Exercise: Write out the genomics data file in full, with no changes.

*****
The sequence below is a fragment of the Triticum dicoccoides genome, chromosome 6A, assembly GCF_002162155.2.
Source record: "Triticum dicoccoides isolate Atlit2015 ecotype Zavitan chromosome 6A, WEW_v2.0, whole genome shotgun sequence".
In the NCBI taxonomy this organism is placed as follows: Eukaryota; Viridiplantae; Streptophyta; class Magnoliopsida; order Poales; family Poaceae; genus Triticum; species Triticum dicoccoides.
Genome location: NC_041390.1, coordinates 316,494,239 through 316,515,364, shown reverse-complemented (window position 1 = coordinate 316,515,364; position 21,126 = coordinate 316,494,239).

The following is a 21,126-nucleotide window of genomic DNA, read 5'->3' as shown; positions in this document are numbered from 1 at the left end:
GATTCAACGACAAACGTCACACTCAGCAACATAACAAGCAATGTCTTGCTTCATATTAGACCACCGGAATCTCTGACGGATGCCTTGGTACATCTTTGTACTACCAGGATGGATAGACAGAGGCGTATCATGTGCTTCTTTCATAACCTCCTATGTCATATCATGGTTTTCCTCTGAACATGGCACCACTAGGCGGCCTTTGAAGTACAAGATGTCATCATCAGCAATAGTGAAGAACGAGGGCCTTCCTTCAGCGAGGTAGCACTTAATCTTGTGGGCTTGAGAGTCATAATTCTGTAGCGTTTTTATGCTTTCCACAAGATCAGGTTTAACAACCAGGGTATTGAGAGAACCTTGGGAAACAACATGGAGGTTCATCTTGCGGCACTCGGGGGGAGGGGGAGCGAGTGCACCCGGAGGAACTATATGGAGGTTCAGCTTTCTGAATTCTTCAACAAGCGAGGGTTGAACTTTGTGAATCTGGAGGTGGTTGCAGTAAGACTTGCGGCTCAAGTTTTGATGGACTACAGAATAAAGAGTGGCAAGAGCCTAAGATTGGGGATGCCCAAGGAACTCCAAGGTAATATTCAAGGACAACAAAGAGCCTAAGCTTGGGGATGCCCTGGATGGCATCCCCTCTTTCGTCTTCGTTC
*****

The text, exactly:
The sequence below is a fragment of the Triticum dicoccoides genome, chromosome 6A, assembly GCF_002162155.2.
Source record: "Triticum dicoccoides isolate Atlit2015 ecotype Zavitan chromosome 6A, WEW_v2.0, whole genome shotgun sequence".
In the NCBI taxonomy this organism is placed as follows: Eukaryota; Viridiplantae; Streptophyta; class Magnoliopsida; order Poales; family Poaceae; genus Triticum; species Triticum dicoccoides.
Genome location: NC_041390.1, coordinates 316,494,239 through 316,515,364, shown reverse-complemented (window position 1 = coordinate 316,515,364; position 21,126 = coordinate 316,494,239).

The following is a 21,126-nucleotide window of genomic DNA, read 5'->3' as shown; positions in this document are numbered from 1 at the left end:
GATTCAACGACAAACGTCACACTCAGCAACATAACAAGCAATGTCTTGCTTCATATTAGACCACCGGAATCTCTGACGGATGCCTTGGTACATCTTTGTACTACCAGGATGGATAGACAGAGGCGTATCATGTGCTTCTTTCATAACCTCCTATGTCATATCATGGTTTTCCTCTGAACATGGCACCACTAGGCGGCCTTTGAAGTACAAGATGTCATCATCAGCAATAGTGAAGAACGAGGGCCTTCCTTCAGCGAGGTAGCACTTAATCTTGTGGGCTTGAGAGTCATAATTCTGTAGCGTTTTTATGCTTTCCACAAGATCAGGTTTAACAACCAGGGTATTGAGAGAACCTTGGGAAACAACATGGAGGTTCATCTTGCGGCACTCGGGGGGAGGGGGAGCGAGTGCACCCGGAGGAACTATATGGAGGTTCAGCTTTCTGAATTCTTCAACAAGCGAGGGTTGAACTTTGTGAATCTGGAGGTGGTTGCAGTAAGACTTGCGGCTCAAGTTTTGATGGACTACAGAATAAAGAGTGGCAAGAGCCTAAGATTGGGGATGCCCAAGGAACTCCAAGGTAATATTCAAGGACAACAAAGAGCCTAAGCTTGGGGATGCCCTGGATGGCATCCCCTCTTTCGTCTTCGTTC